- The Foundation was not authorised to spend any funds outside the UK but accorded the style "King George's Field" and issued Heraldic Panels to sites in Barbados, the Falkland Islands, Malta, Nigeria and Yemen (then Aden).
|Principal local authorities||Parish, town or community councils||Local trustees||NPFA|
The dissolution of the King George’s Fields Foundation
The 1960s brought about further change. Almost thirty years had passed since the Foundation came into being and the time had now come to hand over responsibility to the National Playing Fields Association, of which HRH The Duke of Edinburgh is President. It was never the intention that the Foundation should remain a continuing body, with its own trustees. The NPFA assumed total responsibility as the trustee of the charity, as agreed through a Scheme of the Charity Commissioners on 1 December 1965. Residual funds in the sum of £41,251 were transferred to the NPFA, which was then charged with the responsibility of paying £12,200 of allocated but unspent funds for certain purposes in connection with the approved 'King George's Fields'.
More importantly, under the Commissioners' Scheme, responsibilities of the National Playing Fields Association as trustees of the charity, were extended to include the "preservation" in addition to "establishment" of the King George's Fields. This meant, and today still means, that any plans by a local trustee, including all local authorities acting as trustees required, and today still require, the consent of the NPFA, which was and is judged against the best interests of the charity as a public playing field.
The NPFA was also given powers to use the remainder of the funds available for repairs or renewal of items of a capital nature including the replacement of heraldic panels.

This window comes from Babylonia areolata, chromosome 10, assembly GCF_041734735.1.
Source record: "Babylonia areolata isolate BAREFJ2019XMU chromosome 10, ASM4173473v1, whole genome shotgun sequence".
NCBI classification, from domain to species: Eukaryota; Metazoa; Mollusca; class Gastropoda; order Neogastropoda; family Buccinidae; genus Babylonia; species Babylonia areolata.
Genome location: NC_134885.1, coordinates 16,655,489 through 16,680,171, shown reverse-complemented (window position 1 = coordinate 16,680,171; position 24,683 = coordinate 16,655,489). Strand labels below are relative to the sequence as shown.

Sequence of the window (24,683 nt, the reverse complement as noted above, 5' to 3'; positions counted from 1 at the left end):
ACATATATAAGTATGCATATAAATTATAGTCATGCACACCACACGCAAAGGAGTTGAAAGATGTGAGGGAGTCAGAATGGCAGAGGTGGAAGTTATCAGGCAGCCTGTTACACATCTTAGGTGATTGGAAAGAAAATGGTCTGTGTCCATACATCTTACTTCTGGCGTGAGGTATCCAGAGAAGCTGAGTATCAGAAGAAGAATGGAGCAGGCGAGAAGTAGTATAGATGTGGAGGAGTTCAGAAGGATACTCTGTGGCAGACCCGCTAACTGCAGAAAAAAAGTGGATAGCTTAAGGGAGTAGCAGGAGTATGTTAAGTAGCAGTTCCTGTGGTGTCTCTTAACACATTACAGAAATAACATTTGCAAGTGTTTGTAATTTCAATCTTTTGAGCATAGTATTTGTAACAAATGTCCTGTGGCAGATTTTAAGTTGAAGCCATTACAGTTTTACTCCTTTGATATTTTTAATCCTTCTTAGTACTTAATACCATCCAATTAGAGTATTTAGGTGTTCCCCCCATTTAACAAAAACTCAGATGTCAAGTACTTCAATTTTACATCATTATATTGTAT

The King George’s Fields were set up as a living means of remembering the late King George V. Today, over six decades later, these sites remain at the heart of their communities, still being of key value for children and young people in particular. They are, in most cases, established on charitable trust and protected ‘in perpetuity’.
The real measure of the country’s response to the idea is reflected by the Foundation’s aim back in 1936, to make its funds stretch as far as possible. The total capital value of the 471 'King George's Fields' in 1936 amounted to approximately £4,000,000, measured by total expenditure on acquisition and development of land, undertaken by the local bodies concerned, with the aid of the grants made to them by the Foundation.
It is no exaggeration to say that the 'King George's Fields' remain a fitting memorial to the king in that they still provide today for the people, especially children and young people, valuable open spaces and facilities protected into the third millennium and beyond.
Importance of memorial entrances and maintenance of heraldic panels